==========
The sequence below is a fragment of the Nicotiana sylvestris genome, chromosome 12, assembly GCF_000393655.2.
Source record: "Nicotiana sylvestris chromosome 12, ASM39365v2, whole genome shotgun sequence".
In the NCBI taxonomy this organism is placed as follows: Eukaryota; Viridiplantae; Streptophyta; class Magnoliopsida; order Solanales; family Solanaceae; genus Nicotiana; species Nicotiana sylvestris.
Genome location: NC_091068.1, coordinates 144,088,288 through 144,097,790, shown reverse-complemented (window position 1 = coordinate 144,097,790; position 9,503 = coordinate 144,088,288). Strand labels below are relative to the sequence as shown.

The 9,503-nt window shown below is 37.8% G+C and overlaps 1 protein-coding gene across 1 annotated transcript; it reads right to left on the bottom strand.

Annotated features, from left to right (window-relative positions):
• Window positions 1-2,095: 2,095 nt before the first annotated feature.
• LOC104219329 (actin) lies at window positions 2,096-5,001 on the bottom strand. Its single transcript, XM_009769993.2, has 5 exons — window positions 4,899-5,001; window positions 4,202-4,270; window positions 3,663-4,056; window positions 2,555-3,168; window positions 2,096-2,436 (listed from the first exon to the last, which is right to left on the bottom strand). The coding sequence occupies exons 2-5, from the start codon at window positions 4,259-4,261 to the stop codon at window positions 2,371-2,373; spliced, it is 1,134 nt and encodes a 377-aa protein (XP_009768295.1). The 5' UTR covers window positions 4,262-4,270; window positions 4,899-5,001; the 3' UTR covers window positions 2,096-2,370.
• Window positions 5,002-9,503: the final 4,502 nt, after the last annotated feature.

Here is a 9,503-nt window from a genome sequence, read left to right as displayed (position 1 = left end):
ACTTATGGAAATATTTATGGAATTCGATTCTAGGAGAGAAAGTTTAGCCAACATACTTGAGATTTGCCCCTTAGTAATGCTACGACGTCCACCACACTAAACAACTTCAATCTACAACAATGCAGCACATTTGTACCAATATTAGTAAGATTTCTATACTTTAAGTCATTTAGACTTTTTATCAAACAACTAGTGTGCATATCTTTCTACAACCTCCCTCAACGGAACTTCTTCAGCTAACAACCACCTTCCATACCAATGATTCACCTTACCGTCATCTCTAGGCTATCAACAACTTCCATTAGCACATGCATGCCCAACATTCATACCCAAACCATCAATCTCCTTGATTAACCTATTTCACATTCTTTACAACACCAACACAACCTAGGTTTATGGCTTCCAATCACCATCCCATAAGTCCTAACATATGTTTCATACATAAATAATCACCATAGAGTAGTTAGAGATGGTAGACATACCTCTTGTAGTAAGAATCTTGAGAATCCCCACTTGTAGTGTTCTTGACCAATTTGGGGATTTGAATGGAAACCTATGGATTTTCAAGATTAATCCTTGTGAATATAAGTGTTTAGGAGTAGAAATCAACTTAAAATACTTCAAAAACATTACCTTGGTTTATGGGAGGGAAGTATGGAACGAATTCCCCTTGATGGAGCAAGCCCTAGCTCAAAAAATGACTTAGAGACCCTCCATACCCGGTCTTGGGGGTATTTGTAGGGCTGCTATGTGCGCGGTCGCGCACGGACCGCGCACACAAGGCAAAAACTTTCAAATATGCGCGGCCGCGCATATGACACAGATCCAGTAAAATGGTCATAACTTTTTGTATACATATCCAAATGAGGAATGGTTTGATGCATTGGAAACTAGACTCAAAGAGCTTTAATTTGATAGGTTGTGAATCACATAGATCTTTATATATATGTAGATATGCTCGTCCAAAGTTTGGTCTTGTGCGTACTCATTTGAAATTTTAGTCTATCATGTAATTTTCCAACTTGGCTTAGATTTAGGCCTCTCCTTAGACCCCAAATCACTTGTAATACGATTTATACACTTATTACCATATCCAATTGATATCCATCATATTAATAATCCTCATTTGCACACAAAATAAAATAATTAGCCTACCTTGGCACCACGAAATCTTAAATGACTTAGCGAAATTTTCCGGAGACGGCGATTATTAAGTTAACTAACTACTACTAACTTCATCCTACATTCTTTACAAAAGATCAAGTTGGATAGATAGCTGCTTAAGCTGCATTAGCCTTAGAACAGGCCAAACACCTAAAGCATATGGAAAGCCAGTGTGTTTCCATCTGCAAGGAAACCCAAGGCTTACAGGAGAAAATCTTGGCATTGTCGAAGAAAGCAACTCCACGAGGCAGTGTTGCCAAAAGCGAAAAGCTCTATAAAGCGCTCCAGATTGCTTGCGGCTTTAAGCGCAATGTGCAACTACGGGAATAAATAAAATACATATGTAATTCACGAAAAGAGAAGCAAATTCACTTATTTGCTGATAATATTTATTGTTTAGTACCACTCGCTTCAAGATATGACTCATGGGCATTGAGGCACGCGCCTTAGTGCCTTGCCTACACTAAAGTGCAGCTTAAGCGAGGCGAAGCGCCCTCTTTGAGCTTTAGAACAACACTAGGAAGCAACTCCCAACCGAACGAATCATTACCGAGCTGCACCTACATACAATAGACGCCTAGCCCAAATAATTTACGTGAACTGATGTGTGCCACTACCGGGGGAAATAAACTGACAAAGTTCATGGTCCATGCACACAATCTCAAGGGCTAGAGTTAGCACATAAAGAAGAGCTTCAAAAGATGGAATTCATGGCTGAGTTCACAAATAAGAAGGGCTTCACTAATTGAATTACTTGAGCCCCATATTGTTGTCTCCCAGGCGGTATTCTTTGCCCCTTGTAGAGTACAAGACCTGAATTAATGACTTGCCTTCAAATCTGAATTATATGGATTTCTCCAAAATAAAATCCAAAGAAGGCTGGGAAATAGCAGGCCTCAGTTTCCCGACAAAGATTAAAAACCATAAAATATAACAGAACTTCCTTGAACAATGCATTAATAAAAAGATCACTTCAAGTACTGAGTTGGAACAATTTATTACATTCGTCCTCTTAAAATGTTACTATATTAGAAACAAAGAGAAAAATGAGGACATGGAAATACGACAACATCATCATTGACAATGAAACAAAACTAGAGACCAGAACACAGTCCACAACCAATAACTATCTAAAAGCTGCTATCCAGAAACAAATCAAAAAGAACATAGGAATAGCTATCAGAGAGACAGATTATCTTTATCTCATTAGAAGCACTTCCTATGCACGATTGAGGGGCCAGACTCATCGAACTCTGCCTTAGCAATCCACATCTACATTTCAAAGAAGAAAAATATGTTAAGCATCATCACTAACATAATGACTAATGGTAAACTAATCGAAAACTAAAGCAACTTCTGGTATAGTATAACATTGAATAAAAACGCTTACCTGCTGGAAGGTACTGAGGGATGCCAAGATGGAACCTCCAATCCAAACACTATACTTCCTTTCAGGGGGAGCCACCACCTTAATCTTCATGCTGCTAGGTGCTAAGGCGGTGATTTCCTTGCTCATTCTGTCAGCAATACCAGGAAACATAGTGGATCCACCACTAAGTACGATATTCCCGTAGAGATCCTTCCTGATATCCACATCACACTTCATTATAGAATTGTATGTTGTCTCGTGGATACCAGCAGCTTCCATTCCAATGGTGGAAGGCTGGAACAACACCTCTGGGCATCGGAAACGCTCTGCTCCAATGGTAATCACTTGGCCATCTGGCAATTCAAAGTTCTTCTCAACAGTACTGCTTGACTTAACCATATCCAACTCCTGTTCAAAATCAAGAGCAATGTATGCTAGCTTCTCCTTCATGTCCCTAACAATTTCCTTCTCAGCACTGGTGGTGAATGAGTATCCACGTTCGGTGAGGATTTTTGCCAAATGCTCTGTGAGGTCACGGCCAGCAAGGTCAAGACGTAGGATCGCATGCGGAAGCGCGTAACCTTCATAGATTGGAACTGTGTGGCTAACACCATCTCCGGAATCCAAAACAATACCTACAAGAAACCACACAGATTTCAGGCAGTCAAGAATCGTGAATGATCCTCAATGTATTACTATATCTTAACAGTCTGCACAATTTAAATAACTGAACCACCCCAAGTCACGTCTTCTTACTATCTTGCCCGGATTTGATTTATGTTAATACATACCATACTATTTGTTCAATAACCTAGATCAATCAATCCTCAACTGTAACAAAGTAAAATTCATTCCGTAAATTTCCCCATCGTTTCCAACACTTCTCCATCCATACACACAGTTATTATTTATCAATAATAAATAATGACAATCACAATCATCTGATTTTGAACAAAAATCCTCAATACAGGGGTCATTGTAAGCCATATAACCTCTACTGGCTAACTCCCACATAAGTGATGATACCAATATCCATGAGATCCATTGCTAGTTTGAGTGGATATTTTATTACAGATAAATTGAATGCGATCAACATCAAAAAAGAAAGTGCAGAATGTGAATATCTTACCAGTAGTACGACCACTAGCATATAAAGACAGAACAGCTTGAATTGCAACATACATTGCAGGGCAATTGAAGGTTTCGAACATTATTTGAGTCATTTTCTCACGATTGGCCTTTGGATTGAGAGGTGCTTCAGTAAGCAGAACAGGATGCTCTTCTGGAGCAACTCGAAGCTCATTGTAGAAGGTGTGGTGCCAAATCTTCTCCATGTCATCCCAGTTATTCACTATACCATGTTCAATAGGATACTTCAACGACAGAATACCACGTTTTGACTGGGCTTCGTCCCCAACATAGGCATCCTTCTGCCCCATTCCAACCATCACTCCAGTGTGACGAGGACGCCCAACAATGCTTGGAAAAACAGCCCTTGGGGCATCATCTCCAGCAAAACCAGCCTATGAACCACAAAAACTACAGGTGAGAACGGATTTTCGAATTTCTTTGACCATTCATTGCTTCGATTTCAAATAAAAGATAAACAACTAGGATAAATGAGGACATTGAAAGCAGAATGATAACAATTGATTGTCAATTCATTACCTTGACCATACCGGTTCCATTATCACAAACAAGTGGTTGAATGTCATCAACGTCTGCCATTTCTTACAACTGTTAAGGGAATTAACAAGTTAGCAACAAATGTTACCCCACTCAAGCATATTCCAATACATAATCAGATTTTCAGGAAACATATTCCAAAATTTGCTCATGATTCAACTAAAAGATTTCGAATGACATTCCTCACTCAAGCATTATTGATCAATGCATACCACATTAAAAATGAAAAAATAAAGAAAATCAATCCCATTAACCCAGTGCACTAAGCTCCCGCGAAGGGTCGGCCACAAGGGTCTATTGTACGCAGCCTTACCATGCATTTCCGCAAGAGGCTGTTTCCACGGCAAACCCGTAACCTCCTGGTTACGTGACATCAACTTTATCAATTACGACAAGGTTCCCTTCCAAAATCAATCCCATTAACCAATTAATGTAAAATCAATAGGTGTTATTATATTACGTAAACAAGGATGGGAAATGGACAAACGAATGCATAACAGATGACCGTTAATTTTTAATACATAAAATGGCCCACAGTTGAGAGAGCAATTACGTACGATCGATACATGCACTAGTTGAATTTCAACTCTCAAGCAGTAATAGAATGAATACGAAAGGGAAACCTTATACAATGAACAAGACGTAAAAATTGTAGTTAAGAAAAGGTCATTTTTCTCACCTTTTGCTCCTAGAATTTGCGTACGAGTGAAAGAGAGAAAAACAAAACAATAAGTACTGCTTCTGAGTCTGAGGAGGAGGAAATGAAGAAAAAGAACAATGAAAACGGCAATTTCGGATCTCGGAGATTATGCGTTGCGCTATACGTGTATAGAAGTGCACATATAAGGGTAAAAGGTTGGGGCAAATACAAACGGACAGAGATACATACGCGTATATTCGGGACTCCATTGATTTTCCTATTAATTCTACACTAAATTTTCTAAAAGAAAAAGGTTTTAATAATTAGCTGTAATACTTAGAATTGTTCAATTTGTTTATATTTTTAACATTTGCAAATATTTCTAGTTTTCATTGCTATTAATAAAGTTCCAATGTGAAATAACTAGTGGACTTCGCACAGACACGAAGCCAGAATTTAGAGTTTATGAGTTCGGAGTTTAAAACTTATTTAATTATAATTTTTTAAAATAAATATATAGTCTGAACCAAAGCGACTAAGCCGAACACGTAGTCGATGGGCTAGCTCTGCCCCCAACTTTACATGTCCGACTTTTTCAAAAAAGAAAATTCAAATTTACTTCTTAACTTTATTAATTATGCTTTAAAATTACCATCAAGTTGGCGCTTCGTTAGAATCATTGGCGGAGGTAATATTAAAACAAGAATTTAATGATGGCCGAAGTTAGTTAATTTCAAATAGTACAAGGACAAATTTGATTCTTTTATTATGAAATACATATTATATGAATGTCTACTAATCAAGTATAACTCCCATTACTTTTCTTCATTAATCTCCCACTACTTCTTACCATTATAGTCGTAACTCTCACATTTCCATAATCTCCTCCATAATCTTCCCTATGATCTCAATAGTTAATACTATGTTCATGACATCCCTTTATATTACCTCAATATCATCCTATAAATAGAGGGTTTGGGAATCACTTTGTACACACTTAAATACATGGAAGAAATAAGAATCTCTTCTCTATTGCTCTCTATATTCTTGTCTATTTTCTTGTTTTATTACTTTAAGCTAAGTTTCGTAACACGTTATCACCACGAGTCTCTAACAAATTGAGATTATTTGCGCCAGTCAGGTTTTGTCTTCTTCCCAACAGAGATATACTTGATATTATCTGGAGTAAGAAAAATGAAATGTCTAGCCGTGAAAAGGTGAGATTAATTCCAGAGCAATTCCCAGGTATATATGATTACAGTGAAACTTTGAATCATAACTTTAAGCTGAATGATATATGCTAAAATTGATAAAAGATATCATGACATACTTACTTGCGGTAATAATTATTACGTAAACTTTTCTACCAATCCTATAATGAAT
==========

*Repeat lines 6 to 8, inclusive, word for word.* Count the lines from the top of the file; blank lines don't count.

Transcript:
Annotated features, from left to right (window-relative positions):
• Window positions 1-2,095: 2,095 nt before the first annotated feature.
• LOC104219329 (actin) lies at window positions 2,096-5,001 on the bottom strand. Its single transcript, XM_009769993.2, has 5 exons — window positions 4,899-5,001; window positions 4,202-4,270; window positions 3,663-4,056; window positions 2,555-3,168; window positions 2,096-2,436 (listed from the first exon to the last, which is right to left on the bottom strand). The coding sequence occupies exons 2-5, from the start codon at window positions 4,259-4,261 to the stop codon at window positions 2,371-2,373; spliced, it is 1,134 nt and encodes a 377-aa protein (XP_009768295.1). The 5' UTR covers window positions 4,262-4,270; window positions 4,899-5,001; the 3' UTR covers window positions 2,096-2,370.